We discuss and comment on the role agriculture will play in the containment of the CO2 problem and address protocols for terraforming the planet Earth.
A model farm template is imagined as the central methodology. A broad range of timely science news and other topics of interest are commented on.
Saturday, November 29, 2014
Big Pharma Plays Hide-the-Ball With Data
The problem with data in all science is that negative results are rarely disclosed for any number of good reasons. My argument though is that all data needs to be disclosed as a matter of course. I will; go further than that. All data needs to now be saved electronically and delivered to a records depository with a cover submission letter. That at least establishes a working protocol that preserves data at low cost.The data can be withheld for sensible time periods before it is released. The first huge benefit is that all new researchers to an area of work will have the raw data to review in order to make their own judgement. That matters as experimental weaknesses can bias an interpretation unnecessarily.This applies to all science. The more serious problem is medical research were weak or deliberately biased interpretation can lead to serious harm. Worse, we cannot trust the often partly naive or the simply greedy to get it right..Big Pharma Plays Hide-the-Ball With Data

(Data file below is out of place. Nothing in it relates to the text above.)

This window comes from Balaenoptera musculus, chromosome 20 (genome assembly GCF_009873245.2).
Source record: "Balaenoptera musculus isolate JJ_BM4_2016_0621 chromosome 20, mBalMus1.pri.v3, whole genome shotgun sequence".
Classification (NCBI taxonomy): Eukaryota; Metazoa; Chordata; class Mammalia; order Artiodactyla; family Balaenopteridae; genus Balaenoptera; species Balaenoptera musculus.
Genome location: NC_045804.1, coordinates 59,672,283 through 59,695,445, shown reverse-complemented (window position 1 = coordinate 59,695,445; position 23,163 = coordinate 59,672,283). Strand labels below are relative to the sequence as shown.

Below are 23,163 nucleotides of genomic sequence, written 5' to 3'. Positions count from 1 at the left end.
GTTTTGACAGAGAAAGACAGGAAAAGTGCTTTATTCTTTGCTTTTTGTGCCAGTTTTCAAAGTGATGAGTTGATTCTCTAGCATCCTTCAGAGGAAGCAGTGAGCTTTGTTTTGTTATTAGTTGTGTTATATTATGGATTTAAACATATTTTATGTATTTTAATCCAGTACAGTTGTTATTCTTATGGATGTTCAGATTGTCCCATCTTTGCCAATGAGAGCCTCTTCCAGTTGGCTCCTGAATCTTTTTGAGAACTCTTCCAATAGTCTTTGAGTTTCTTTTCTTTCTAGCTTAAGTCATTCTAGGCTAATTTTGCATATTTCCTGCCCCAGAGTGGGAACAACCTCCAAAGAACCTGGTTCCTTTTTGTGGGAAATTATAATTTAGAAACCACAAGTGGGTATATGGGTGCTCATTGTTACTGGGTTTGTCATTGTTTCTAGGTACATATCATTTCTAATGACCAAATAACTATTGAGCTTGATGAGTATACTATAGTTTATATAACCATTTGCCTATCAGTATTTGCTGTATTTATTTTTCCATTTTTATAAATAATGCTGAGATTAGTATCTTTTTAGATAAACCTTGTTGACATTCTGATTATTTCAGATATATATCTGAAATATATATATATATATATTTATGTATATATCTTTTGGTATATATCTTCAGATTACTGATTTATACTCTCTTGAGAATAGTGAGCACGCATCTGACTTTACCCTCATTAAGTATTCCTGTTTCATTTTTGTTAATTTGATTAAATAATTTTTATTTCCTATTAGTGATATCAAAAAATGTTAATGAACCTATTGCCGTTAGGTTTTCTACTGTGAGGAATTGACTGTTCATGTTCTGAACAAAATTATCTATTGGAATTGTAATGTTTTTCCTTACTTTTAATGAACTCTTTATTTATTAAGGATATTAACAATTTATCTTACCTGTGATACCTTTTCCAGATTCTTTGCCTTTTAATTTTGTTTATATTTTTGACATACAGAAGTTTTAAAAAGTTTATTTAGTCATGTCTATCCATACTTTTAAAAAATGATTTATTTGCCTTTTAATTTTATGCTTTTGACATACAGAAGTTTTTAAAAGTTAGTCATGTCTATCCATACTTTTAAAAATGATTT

On the morning of March 2, 2005, a 14-year-old Japanese girl woke up scared. At first she thought someone was outside the house watching her, but then she decided the stranger must be inside. She wandered restlessly and, despite the cold weather, threw open all the windows. Later, over a meal, she declared, “The salad is poisoned.” Two days later, she said she wanted to kill herself. This teenager with no history of mental illness was diagnosed with delirium. The night before the hallucinations started, she began taking an anti-influenza drug called Tamiflu (generic name: oseltamivir), which governments around the world have spent billions stockpiling for the next major flu outbreak. But evidence released earlier this year by Cochrane Collaboration, a London-based nonprofit, shows that a significant amount of negative data from the drug’s clinical trials were hidden from the public. The Food and Drug Administration (FDA) knew about it, but the medical community did not; the U.S. Centers for Disease Control and Prevention (CDC), which doesn’t have the same access to unpublished data as regulators, had recommended the drug without being able to see the full picture. When results from those unpublished trials finally did emerge, they cast doubt over whether Tamiflu is as effective as the manufacturer says. The revelation of hidden data bolstered a growing movement against what’s referred to within the research community as “publication bias,” in which scientists squirrel away mostly negative or inconclusive findings and broadcast only their positive ones. Concealing trial data—for which patients accept the risks of untested treatments for the greater good—is routine. As many as half of all clinical trials are never published, PLOS Medicine reported last year. That Japanese girl, whose case was detailed in an FDA report, did not kill herself. But at least 70 people have died, many of them by suicide, after Tamiflu-induced episodes. The deaths were almost surreal: A 14-year-old who took Tamiflu jumped off a balcony, and a 17-year-old on the drug ran in front of a truck. Scientists documented other cases of “psychopathic events,” including a South Korean girl who temporarily developed bipolar disorder and an 8-year-old Japanese boy who wouldn’t answer to his name and began to growl. Tens of millions of people have taken Tamiflu without incident, and you are far more likely to die from the flu than you are to have a dangerous reaction to the drug. And it’s true that with many medicines a minuscule chance of death is usually tolerated—as long as the benefits far outweigh that risk. But if Tamiflu does nothing, and there’s even a slight chance of life-threatening side effects, why was it approved? And why continue to prescribe it? That’s what the Cochrane Collaboration argued in a report it published in April. Cochrane is widely considered one of the most rigorous reviewers of health science data. It takes results of multiple trials, looks for faults and draws conclusions. It doesn’t accept funding from businesses with a stake in its findings. And in April, Cochrane took Tamiflu’s maker, Roche, to task about many of its claims. Gavin Morrow, Principal Scientist of Immunobiology, shows data to Karl Mullen, Research Assistant, at the AIDS Vaccine Design and Development Laboratory at the laboratory's campus in the former Brooklyn Army Terminal, Dec. 1, 2008 in New York City. Questionable Findings The influenza virus infects by hijacking healthy cells in the respiratory tract, taking over the nucleus—the cell’s brain—and ordering up copies of itself. Then these new viruses burst out of the cell membrane like an enemy horde to infect more cells. The drug oseltamivir is thought to work mainly by trapping those virus copies inside the cell. With a lower “viral load,” the symptoms won’t last as long, and there’s a lesser chance of developing complications, like pneumonia, and infecting other people. That was the theory. Roche paid for dozens of clinical trials to prove oseltamivir worked in practice. Afterward, the scientists produced lengthy “clinical study reports” and turned them over to the FDA, which approved the drug in 1999. Some of those reports were condensed into short articles published in medical journals. Most of us have access only to these published findings. But the full clinical study reports from those trials were locked away. There wasn’t even a list of what trials were conducted; Cochrane initially figured there were about 36 and sought to read them all. It began negotiating with the drugmaker, filing freedom of information requests to the FDA and the European Medicines Agency (EMA), Europe’s FDA equivalent, and backing pressure campaigns in the media. At one point early on, Roche offered to give Cochrane 10 reports, but only if it signed a confidentiality agreement keeping everything secret—including the existence of the agreement. Cochrane refused to sign. After five years, Roche and the EMA opened up (the FDA has not, and did not respond to requests, both from Cochrane and Newsweek, to explain why). What Cochrane uncovered was more than 70 Tamiflu trials and well over 100,000 pages of unpublished reports. Among them were many trials where the results were negative or inconclusive. With this more complete picture of the testing, Cochrane concluded the trials don’t prove that Tamiflu prevents hospitalizations, contagiousness or complications. The only thing it definitely does do, Cochrane said, is shorten the duration of symptoms, by about a day. Many agencies, including the CDC, did not change their positions after the report. In response to questions from Newsweek, a CDC spokeswoman referred to an article from April in which the agency says it still believes Tamiflu is “an important adjunct to influenza vaccine.” It cites, for example, a large study published in May in The Lancet, which found that the odds of dying from the flu rose each day without Tamiflu. As the Cochrane Collaboration was conducting its investigation, the BMJ was conducting its own. It found that neither the FDA nor the EMA “logged any specific psychiatric harms when they licensed oseltamivir.” No one could have predicted the bizarre suicides, but Cochrane’s disclosures revealed indications in the unpublished study reports of the potential for psychiatric side effects. Roche and the regulatory agencies have said there was no proof that the delirium and hallucinations were caused by the drug. As the number of deaths mounted, that position became increasingly difficult to hold. Since the Cochrane report, many groups have urged companies and regulators to open up trial data, particularly if public money is being used. The U.S. government spent $1.3 billion to develop and stockpile antiviral medication, including Tamiflu. “All trials should be published or at least have their results available somewhere,” says Agnes Dechartres of Paris Descartes University, who led the PLOS Medicine stud